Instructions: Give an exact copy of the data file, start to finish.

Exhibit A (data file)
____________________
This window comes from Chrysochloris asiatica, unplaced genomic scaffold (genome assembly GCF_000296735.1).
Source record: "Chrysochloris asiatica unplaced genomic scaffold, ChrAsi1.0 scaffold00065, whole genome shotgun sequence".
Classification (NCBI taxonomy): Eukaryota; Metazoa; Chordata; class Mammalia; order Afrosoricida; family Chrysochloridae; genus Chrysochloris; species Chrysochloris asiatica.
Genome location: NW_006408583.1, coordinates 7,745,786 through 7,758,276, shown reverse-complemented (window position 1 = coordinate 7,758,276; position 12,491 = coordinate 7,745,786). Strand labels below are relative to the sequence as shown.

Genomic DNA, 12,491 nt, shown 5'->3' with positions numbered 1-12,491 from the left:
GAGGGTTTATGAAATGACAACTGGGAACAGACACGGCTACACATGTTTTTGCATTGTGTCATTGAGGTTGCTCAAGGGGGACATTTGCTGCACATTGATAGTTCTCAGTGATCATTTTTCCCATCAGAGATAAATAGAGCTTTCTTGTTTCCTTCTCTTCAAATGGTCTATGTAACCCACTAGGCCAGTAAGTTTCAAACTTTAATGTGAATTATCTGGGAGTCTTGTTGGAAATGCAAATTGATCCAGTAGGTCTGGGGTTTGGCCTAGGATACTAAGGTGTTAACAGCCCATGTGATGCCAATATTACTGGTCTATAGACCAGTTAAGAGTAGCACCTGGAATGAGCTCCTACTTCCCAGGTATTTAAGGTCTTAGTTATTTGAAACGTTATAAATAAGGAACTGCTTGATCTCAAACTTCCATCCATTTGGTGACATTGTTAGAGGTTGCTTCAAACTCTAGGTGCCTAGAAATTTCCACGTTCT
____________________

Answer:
This window comes from Chrysochloris asiatica, unplaced genomic scaffold (genome assembly GCF_000296735.1).
Source record: "Chrysochloris asiatica unplaced genomic scaffold, ChrAsi1.0 scaffold00065, whole genome shotgun sequence".
Classification (NCBI taxonomy): Eukaryota; Metazoa; Chordata; class Mammalia; order Afrosoricida; family Chrysochloridae; genus Chrysochloris; species Chrysochloris asiatica.
Genome location: NW_006408583.1, coordinates 7,745,786 through 7,758,276, shown reverse-complemented (window position 1 = coordinate 7,758,276; position 12,491 = coordinate 7,745,786). Strand labels below are relative to the sequence as shown.

Genomic DNA, 12,491 nt, shown 5'->3' with positions numbered 1-12,491 from the left:
GAGGGTTTATGAAATGACAACTGGGAACAGACACGGCTACACATGTTTTTGCATTGTGTCATTGAGGTTGCTCAAGGGGGACATTTGCTGCACATTGATAGTTCTCAGTGATCATTTTTCCCATCAGAGATAAATAGAGCTTTCTTGTTTCCTTCTCTTCAAATGGTCTATGTAACCCACTAGGCCAGTAAGTTTCAAACTTTAATGTGAATTATCTGGGAGTCTTGTTGGAAATGCAAATTGATCCAGTAGGTCTGGGGTTTGGCCTAGGATACTAAGGTGTTAACAGCCCATGTGATGCCAATATTACTGGTCTATAGACCAGTTAAGAGTAGCACCTGGAATGAGCTCCTACTTCCCAGGTATTTAAGGTCTTAGTTATTTGAAACGTTATAAATAAGGAACTGCTTGATCTCAAACTTCCATCCATTTGGTGACATTGTTAGAGGTTGCTTCAAACTCTAGGTGCCTAGAAATTTCCACGTTCT